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“I Am a Trained Nurse”: The Nursing Identity of Anarchist and Radical Emma Goldman

“I Am a Trained Nurse”: The Nursing Identity of Anarchist and Radical Emma Goldman <p>For more than a century, scholars have analyzed the many dimensions of Emma Goldman. Remembered as an agent of revolution, feminism, sexual freedom, anarchy, and atheism, Goldman’s motives, personality, and actions have generated an entire subgenre of historical scholarship. But although Goldman practiced nursing in New York City for ten years, one facet of her life that has been neglected is her nursing identity. Goldman’s autobiography, <italic>Living My Life</italic>, reveals the way her nursing experiences informed her evolving anarchist political philosophy and international activism. She valued nursing for many reasons—for the economic independence it offered, identity it provided, and sense of community and connectivity she believed it encouraged. Finally, for Goldman, nursing represented was a vehicle to understand people’s struggles and as a way of translating political philosophy into meaningful, practical solutions.</p> http://www.deepdyve.com/assets/images/DeepDyve-Logo-lg.png Nursing History Review Springer Publishing

“I Am a Trained Nurse”: The Nursing Identity of Anarchist and Radical Emma Goldman

Nursing History Review , Volume 18 (1): 16 – Jan 1, 2010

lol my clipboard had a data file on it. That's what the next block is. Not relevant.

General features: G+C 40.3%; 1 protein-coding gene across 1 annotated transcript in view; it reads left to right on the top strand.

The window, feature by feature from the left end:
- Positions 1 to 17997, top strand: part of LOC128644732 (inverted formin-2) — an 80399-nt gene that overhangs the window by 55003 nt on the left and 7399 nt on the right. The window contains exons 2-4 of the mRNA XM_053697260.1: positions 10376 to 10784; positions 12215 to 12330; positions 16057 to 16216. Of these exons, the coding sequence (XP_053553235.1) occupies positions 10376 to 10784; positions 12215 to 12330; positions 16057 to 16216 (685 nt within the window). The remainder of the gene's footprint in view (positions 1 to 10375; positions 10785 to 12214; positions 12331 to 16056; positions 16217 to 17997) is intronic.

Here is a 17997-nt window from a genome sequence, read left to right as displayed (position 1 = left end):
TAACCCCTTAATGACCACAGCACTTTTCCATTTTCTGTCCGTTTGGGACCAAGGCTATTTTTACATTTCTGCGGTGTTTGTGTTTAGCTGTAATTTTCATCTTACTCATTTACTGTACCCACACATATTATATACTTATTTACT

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Publisher
Springer Publishing
ISSN
1062-8061
eISSN
1938-1913
DOI
10.1891/1062-8061.18.84
Publisher site
See Article on Publisher Site

Abstract

<p>For more than a century, scholars have analyzed the many dimensions of Emma Goldman. Remembered as an agent of revolution, feminism, sexual freedom, anarchy, and atheism, Goldman’s motives, personality, and actions have generated an entire subgenre of historical scholarship. But although Goldman practiced nursing in New York City for ten years, one facet of her life that has been neglected is her nursing identity. Goldman’s autobiography, <italic>Living My Life</italic>, reveals the way her nursing experiences informed her evolving anarchist political philosophy and international activism. She valued nursing for many reasons—for the economic independence it offered, identity it provided, and sense of community and connectivity she believed it encouraged. Finally, for Goldman, nursing represented was a vehicle to understand people’s struggles and as a way of translating political philosophy into meaningful, practical solutions.</p>

Journal

Nursing History ReviewSpringer Publishing

Published: Jan 1, 2010

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